“This creates problems with crossing over to the other side if you want to turn off,” she aid. “It is also difficult for car drivers who have to deal with bikes coming from unexpected directions at every crossroads – as on Torrington Place or Royal College Street.”

She went on: “This goes against the advice of both Transport for London and the Department for Transport guidance. It also carries a higher risk of collision than installing tracks on both sides of the road.”

Ms Jones’s final concern was on underprovision of cycle parking at the Park – citing that there are plans for a 6,000 seat theatre that, according to London Plan guidance for leisure venues would require 300 spaces; instead, 110 are currently scheduled, including for staff working at the venue.

“People won’t be cycling if there is nowhere for people to put their bike at work, or at home, or at one of the amazing venues,” she pointed out.

In conclusion, she said: “One of the big lessons from the Dutch experience is that they planned for cycling growth and anticipated it.

“It is far more expensive and difficult to retrofit cycling infrastructure onto existing buildings and street deigns.

“I would recommend that you discount any advice that these things can be done at a later date.

“The joy of the Queen Elizabeth Park is that you have control and can make decisions based upon what you really thin is good enough.”

7 user comments

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Is anyone holding their breath for him to actually apologise?

He signs up to the LCC's Go Dutch campaign but doesn't actually do anything. He has for years told TfL that traffic flow is the main concern, over and above pedestrian and cyclists safety.

He is part of the Bullingdon Collective and so are bred to believe they never have to apologise for anything they say or do, ever.

The sooner London gets rid of him, the better.

zanf's picture

posted by zanf [471 posts]
29th November 2012 - 16:22

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Boris for PM Big Grin

Municipal Waste's picture

posted by Municipal Waste [190 posts]
29th November 2012 - 21:03

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Municipal Waste wrote:
Boris for PM Big Grin

Post Mortem??

CycCoSi's picture

posted by CycCoSi [21 posts]
29th November 2012 - 21:29

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Boris = low-hanging fruit...don't ask him to do anything that requires actual change and hard work. He is happy with the easy wins. Cyclist critical mass has done more for cycling in London than Boris.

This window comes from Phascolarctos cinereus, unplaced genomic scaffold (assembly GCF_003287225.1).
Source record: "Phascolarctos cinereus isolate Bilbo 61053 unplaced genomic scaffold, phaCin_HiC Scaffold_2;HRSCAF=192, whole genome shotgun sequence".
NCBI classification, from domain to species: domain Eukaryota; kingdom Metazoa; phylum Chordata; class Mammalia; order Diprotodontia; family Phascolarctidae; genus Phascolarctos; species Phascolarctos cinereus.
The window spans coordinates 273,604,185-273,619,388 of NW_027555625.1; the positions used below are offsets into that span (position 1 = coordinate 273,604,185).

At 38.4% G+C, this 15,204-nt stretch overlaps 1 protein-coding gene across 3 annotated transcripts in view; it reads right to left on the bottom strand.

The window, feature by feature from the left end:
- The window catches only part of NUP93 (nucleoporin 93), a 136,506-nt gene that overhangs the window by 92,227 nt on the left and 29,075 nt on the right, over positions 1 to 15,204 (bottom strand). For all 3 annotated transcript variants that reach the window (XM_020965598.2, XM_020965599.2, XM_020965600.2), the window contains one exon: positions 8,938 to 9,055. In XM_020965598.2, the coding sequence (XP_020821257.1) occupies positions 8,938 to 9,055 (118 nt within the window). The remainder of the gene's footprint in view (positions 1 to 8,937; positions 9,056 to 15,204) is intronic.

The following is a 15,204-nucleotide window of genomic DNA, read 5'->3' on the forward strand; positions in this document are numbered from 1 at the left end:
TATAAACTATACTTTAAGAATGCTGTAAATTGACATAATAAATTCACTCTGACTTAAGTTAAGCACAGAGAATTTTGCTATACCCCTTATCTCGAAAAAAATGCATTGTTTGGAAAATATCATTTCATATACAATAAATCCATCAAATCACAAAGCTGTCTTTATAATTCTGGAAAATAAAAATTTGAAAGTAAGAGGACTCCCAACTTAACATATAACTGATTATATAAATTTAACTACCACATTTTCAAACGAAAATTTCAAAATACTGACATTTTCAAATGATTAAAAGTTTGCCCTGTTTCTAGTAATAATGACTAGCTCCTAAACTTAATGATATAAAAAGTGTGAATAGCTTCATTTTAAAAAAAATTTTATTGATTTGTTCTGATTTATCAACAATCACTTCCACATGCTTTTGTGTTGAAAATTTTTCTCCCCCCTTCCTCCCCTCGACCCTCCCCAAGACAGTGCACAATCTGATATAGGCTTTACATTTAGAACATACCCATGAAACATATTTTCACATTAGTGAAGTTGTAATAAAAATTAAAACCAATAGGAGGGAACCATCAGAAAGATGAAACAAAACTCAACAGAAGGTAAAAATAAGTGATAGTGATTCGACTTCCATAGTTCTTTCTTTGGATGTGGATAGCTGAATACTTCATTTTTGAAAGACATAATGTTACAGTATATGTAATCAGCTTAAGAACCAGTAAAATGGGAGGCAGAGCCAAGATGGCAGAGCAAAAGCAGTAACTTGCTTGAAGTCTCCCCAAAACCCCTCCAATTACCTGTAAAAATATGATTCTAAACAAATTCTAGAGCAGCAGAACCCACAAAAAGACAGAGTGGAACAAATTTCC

posted by Tripod16 [110 posts]
30th November 2012 - 10:12

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Tripod16 wrote:
Boris = low-hanging fruit...don't ask him to do anything that requires actual change and hard work. He is happy with the easy wins. Cyclist critical mass has done more for cycling in London than Boris.

Spot on. He won't apologise, does next to nothing for cyclists and then has the nerve to say that junctions like Elephant and Castle are alright for cyclists as long as they 'keep their wits about them'.

Keep at him, Ms Jones.

posted by Coleman [329 posts]
30th November 2012 - 10:59

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Politicians are for the most part WAN•ERS, 99% of them ... we all know it ..

The current crop seem worse than ever ..

Me, Myself and I

posted by phax71 [300 posts]
30th November 2012 - 11:14

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Neither of the two Mayors of London has ever been good at apologising.

TfL surface transport are just terrible at cycle infrastructure, but their models are all based round cars and buses (very little account taken of cyclists).

Even when they almost get it right (Cycle Superhighway 8 west of Vauxhall Bridge being 2m wide), they screw it up at the last minute (allowing cars in the cycle lane out of peaks hours).

posted by thereverent [298 posts]
30th November 2012 - 12:14